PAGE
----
(or: How do I Budget for This?)
If you are considering home education, the chances are high that you are either a single-income family or at least a not-so-much-disposable-income family, and if you’re like many of us, your budget is pretty tight. Although some sources say that the average homeschool family spends about $700-$900 per student per year, keep in mind that this total usually includes more than just curriculum. A reasonable moderate estimate would be about $200-450 per student for curriculum (we’ll look at examples in a moment). Technically, you could homeschool with just a library card!
My most expensive year was my first year, when I used a pre-packaged curriculum and spent over $600 for three children (okay, with inflation, maybe it would be $1200 total now!). As we have accumulated non-consumable materials (“living books” or textbooks vs. workbooks), our home library has grown to the point of just adding a few supplemental materials each year.
Homeschooling costs more than public school, but generally less than private school. That may sound pretty non-committal, but $900 can sound like a burden or a relief, depending on your previous education experience! What are some of the expenses that you should consider in drawing up an education budget?
This is the broadest category and will most likely be your largest expense.
Least expensive: Some parents keep costs to a bare minimum by borrowing or renting curriculum from a friend or a support group. Other options include utilizing the library, using discarded school textbooks (be sure you also get the teacher guides), or using all-inclusive basic curricula* (such as thick, grade-level workbooks available at discount stores,* etc.). E. D. Hirsch’s Core Knowledge series (What Your 1st Grader Needs to Know, and subsequent grade levels) or the State Standards of Learning or What Your Child Needs to Know When used with library books would be examples of these options.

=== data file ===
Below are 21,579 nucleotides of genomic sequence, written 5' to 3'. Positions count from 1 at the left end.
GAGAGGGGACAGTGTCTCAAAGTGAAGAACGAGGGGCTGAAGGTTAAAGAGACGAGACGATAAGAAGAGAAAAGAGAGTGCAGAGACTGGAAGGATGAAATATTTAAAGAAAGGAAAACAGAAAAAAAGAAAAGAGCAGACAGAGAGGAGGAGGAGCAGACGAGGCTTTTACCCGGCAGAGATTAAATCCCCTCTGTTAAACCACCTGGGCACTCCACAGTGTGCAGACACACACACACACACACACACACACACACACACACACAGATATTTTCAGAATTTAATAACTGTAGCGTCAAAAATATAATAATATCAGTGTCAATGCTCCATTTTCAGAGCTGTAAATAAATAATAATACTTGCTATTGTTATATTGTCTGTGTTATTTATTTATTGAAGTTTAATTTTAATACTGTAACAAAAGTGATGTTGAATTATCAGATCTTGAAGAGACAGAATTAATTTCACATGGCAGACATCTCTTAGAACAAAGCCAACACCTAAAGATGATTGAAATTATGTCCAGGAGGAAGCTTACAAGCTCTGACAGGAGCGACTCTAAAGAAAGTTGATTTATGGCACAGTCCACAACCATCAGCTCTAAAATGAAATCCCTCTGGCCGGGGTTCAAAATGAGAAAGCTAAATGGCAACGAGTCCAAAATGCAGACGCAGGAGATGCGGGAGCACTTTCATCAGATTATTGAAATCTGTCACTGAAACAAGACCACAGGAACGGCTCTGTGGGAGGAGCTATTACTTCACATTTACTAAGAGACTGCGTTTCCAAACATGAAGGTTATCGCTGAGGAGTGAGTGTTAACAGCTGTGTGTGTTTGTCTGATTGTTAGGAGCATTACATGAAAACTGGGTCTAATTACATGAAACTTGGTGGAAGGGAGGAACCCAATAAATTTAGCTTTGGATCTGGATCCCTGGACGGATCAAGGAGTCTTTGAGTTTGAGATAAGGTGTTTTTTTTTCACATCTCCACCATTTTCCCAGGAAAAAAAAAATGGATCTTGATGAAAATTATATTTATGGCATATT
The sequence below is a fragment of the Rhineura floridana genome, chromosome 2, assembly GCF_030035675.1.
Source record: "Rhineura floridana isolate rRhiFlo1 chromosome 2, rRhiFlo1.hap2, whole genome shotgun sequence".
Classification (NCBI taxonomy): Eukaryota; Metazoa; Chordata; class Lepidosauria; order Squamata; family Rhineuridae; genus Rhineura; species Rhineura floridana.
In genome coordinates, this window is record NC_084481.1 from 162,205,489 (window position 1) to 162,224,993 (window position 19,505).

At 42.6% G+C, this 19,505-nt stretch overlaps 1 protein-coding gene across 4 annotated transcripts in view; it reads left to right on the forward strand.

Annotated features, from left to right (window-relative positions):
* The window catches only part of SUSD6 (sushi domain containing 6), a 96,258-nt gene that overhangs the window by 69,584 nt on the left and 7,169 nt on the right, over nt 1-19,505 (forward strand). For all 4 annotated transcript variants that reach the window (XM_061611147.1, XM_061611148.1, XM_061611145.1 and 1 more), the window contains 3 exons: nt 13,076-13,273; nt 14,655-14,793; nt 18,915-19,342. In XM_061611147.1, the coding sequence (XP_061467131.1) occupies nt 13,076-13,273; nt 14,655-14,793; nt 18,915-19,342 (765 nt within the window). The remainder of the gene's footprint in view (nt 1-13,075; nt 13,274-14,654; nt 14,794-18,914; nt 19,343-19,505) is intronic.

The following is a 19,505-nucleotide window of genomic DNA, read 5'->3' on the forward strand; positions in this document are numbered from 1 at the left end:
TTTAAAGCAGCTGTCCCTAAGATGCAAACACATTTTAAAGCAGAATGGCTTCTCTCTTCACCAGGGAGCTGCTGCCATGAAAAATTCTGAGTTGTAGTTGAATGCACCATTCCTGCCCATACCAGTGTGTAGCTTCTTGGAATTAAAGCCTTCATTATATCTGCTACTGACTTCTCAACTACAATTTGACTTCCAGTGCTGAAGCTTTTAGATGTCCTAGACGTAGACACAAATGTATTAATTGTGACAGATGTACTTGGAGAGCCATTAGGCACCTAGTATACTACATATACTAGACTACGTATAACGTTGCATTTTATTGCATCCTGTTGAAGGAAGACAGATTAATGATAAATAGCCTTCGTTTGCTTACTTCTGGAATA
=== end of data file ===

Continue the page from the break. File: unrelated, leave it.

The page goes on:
A unit study approach utilizing borrowed books for content area subjects such as science and history, combined with discounted or used materials for skills subjects such as math and language arts, could cost less than $75 per older elementary child. For a primary student, combining Ruth Beechick’s Three R’s of Learning (math, language, reading for K–3rd, $12 retail at the time of this publication) with Five in a Row (literature-based unit studies, $50) and a library card is one example of a well-rounded, parent-friendly curriculum combination for less than $65. (You could do it all with just a library card, but most parents feel more comfortable with an outlined program for at least math and usually language arts, as those are the sequential skills subjects.)
Moderate: A reasonable estimate would be about $300–600 per child, including games, software, and books. You can keep your bill down to a reasonable amount by selecting your materials from a variety of publishers. Some or all of these materials can be purchased used at about a 30- to 50-percent savings. Many publishers waive shipping if you purchase from them at curriculum shows or state conventions (A Beka and Bob Jones University Press both offer this discount, often at shows held at area hotels throughout the spring and at our state convention).